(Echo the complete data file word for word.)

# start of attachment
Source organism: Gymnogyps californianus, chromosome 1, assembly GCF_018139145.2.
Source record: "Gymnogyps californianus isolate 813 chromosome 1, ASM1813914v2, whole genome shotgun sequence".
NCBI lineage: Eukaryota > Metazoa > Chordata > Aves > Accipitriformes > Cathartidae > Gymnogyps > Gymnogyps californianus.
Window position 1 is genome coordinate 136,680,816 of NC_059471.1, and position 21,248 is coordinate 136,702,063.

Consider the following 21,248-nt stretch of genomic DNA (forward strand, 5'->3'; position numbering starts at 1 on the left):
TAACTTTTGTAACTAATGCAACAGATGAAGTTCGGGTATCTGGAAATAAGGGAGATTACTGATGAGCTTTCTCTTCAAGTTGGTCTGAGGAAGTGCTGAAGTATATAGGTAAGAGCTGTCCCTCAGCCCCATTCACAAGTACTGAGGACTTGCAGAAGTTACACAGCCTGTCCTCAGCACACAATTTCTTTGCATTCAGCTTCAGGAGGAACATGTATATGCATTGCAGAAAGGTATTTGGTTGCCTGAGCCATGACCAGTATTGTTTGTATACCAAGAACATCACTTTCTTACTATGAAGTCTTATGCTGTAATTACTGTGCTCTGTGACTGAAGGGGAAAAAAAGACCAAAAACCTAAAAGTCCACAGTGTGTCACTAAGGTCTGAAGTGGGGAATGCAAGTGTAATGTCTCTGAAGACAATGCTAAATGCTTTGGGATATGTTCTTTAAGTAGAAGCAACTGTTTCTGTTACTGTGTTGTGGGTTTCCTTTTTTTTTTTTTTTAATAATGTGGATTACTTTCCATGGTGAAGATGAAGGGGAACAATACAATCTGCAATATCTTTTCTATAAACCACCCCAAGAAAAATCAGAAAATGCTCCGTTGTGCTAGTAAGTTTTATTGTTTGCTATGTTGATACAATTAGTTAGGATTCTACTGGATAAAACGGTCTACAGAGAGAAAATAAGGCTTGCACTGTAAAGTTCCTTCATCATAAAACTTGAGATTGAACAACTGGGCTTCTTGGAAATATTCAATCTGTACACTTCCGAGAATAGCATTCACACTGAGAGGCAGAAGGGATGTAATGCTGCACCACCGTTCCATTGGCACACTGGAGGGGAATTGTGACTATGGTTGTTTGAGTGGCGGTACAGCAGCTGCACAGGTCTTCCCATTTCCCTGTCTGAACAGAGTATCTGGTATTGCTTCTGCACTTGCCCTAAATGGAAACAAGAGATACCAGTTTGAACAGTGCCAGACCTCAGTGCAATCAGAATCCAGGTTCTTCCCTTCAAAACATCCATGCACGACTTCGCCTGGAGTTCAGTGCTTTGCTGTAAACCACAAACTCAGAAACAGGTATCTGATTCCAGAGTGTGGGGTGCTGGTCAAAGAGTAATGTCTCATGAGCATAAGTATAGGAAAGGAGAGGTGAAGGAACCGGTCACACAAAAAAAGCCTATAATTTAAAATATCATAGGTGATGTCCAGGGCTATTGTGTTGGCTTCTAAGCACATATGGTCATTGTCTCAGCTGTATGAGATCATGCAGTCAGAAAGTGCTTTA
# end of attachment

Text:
Source organism: Gymnogyps californianus, chromosome 1, assembly GCF_018139145.2.
Source record: "Gymnogyps californianus isolate 813 chromosome 1, ASM1813914v2, whole genome shotgun sequence".
NCBI lineage: Eukaryota > Metazoa > Chordata > Aves > Accipitriformes > Cathartidae > Gymnogyps > Gymnogyps californianus.
Window position 1 is genome coordinate 136,680,816 of NC_059471.1, and position 21,248 is coordinate 136,702,063.

Consider the following 21,248-nt stretch of genomic DNA (forward strand, 5'->3'; position numbering starts at 1 on the left):
TAACTTTTGTAACTAATGCAACAGATGAAGTTCGGGTATCTGGAAATAAGGGAGATTACTGATGAGCTTTCTCTTCAAGTTGGTCTGAGGAAGTGCTGAAGTATATAGGTAAGAGCTGTCCCTCAGCCCCATTCACAAGTACTGAGGACTTGCAGAAGTTACACAGCCTGTCCTCAGCACACAATTTCTTTGCATTCAGCTTCAGGAGGAACATGTATATGCATTGCAGAAAGGTATTTGGTTGCCTGAGCCATGACCAGTATTGTTTGTATACCAAGAACATCACTTTCTTACTATGAAGTCTTATGCTGTAATTACTGTGCTCTGTGACTGAAGGGGAAAAAAAGACCAAAAACCTAAAAGTCCACAGTGTGTCACTAAGGTCTGAAGTGGGGAATGCAAGTGTAATGTCTCTGAAGACAATGCTAAATGCTTTGGGATATGTTCTTTAAGTAGAAGCAACTGTTTCTGTTACTGTGTTGTGGGTTTCCTTTTTTTTTTTTTTTAATAATGTGGATTACTTTCCATGGTGAAGATGAAGGGGAACAATACAATCTGCAATATCTTTTCTATAAACCACCCCAAGAAAAATCAGAAAATGCTCCGTTGTGCTAGTAAGTTTTATTGTTTGCTATGTTGATACAATTAGTTAGGATTCTACTGGATAAAACGGTCTACAGAGAGAAAATAAGGCTTGCACTGTAAAGTTCCTTCATCATAAAACTTGAGATTGAACAACTGGGCTTCTTGGAAATATTCAATCTGTACACTTCCGAGAATAGCATTCACACTGAGAGGCAGAAGGGATGTAATGCTGCACCACCGTTCCATTGGCACACTGGAGGGGAATTGTGACTATGGTTGTTTGAGTGGCGGTACAGCAGCTGCACAGGTCTTCCCATTTCCCTGTCTGAACAGAGTATCTGGTATTGCTTCTGCACTTGCCCTAAATGGAAACAAGAGATACCAGTTTGAACAGTGCCAGACCTCAGTGCAATCAGAATCCAGGTTCTTCCCTTCAAAACATCCATGCACGACTTCGCCTGGAGTTCAGTGCTTTGCTGTAAACCACAAACTCAGAAACAGGTATCTGATTCCAGAGTGTGGGGTGCTGGTCAAAGAGTAATGTCTCATGAGCATAAGTATAGGAAAGGAGAGGTGAAGGAACCGGTCACACAAAAAAAGCCTATAATTTAAAATATCATAGGTGATGTCCAGGGCTATTGTGTTGGCTTCTAAGCACATATGGTCATTGTCTCAGCTGTATGAGATCATGCAGTCAGAAAGTGCTTTA